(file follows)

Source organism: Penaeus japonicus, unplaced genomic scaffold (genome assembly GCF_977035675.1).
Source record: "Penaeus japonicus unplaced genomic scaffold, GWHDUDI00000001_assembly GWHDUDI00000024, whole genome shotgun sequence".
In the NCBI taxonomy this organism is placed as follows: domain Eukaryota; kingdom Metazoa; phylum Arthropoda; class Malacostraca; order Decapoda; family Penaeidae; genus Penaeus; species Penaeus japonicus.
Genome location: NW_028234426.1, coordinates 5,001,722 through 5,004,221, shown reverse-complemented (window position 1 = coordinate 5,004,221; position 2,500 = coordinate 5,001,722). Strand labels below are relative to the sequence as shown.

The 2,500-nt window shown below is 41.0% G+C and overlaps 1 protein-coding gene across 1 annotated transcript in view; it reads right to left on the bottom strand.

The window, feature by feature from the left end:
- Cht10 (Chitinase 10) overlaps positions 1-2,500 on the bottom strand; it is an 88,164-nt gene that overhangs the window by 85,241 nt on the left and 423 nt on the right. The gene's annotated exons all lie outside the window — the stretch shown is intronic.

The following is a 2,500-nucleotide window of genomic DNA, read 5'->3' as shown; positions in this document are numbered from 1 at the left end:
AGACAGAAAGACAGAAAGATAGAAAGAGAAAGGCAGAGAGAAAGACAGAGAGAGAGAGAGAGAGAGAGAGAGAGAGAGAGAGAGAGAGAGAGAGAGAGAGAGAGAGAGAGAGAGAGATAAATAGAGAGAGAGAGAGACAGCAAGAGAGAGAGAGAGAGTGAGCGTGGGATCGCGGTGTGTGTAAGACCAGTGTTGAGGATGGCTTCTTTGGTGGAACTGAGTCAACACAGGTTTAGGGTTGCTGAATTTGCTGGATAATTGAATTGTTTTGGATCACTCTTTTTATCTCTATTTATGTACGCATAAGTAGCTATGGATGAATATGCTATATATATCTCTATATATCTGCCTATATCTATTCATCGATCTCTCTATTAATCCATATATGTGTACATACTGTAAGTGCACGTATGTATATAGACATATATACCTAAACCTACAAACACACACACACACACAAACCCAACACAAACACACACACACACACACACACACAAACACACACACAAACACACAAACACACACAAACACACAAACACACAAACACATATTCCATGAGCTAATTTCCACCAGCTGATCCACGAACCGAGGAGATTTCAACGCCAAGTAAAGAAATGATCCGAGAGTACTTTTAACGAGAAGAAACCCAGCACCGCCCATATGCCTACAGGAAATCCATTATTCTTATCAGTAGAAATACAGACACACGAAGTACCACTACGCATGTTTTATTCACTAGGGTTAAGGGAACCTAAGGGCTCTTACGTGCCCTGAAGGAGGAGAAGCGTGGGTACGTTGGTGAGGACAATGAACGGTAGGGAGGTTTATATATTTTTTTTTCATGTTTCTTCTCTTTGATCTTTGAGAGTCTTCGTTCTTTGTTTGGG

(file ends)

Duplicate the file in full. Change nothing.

Source organism: Penaeus japonicus, unplaced genomic scaffold (genome assembly GCF_977035675.1).
Source record: "Penaeus japonicus unplaced genomic scaffold, GWHDUDI00000001_assembly GWHDUDI00000024, whole genome shotgun sequence".
In the NCBI taxonomy this organism is placed as follows: domain Eukaryota; kingdom Metazoa; phylum Arthropoda; class Malacostraca; order Decapoda; family Penaeidae; genus Penaeus; species Penaeus japonicus.
Genome location: NW_028234426.1, coordinates 5,001,722 through 5,004,221, shown reverse-complemented (window position 1 = coordinate 5,004,221; position 2,500 = coordinate 5,001,722). Strand labels below are relative to the sequence as shown.

The 2,500-nt window shown below is 41.0% G+C and overlaps 1 protein-coding gene across 1 annotated transcript in view; it reads right to left on the bottom strand.

The window, feature by feature from the left end:
- Cht10 (Chitinase 10) overlaps positions 1-2,500 on the bottom strand; it is an 88,164-nt gene that overhangs the window by 85,241 nt on the left and 423 nt on the right. The gene's annotated exons all lie outside the window — the stretch shown is intronic.

The following is a 2,500-nucleotide window of genomic DNA, read 5'->3' as shown; positions in this document are numbered from 1 at the left end:
AGACAGAAAGACAGAAAGATAGAAAGAGAAAGGCAGAGAGAAAGACAGAGAGAGAGAGAGAGAGAGAGAGAGAGAGAGAGAGAGAGAGAGAGAGAGAGAGAGAGAGAGAGAGAGAGATAAATAGAGAGAGAGAGAGACAGCAAGAGAGAGAGAGAGAGTGAGCGTGGGATCGCGGTGTGTGTAAGACCAGTGTTGAGGATGGCTTCTTTGGTGGAACTGAGTCAACACAGGTTTAGGGTTGCTGAATTTGCTGGATAATTGAATTGTTTTGGATCACTCTTTTTATCTCTATTTATGTACGCATAAGTAGCTATGGATGAATATGCTATATATATCTCTATATATCTGCCTATATCTATTCATCGATCTCTCTATTAATCCATATATGTGTACATACTGTAAGTGCACGTATGTATATAGACATATATACCTAAACCTACAAACACACACACACACACAAACCCAACACAAACACACACACACACACACACACACAAACACACACACAAACACACAAACACACACAAACACACAAACACACAAACACATATTCCATGAGCTAATTTCCACCAGCTGATCCACGAACCGAGGAGATTTCAACGCCAAGTAAAGAAATGATCCGAGAGTACTTTTAACGAGAAGAAACCCAGCACCGCCCATATGCCTACAGGAAATCCATTATTCTTATCAGTAGAAATACAGACACACGAAGTACCACTACGCATGTTTTATTCACTAGGGTTAAGGGAACCTAAGGGCTCTTACGTGCCCTGAAGGAGGAGAAGCGTGGGTACGTTGGTGAGGACAATGAACGGTAGGGAGGTTTATATATTTTTTTTTCATGTTTCTTCTCTTTGATCTTTGAGAGTCTTCGTTCTTTGTTTGGG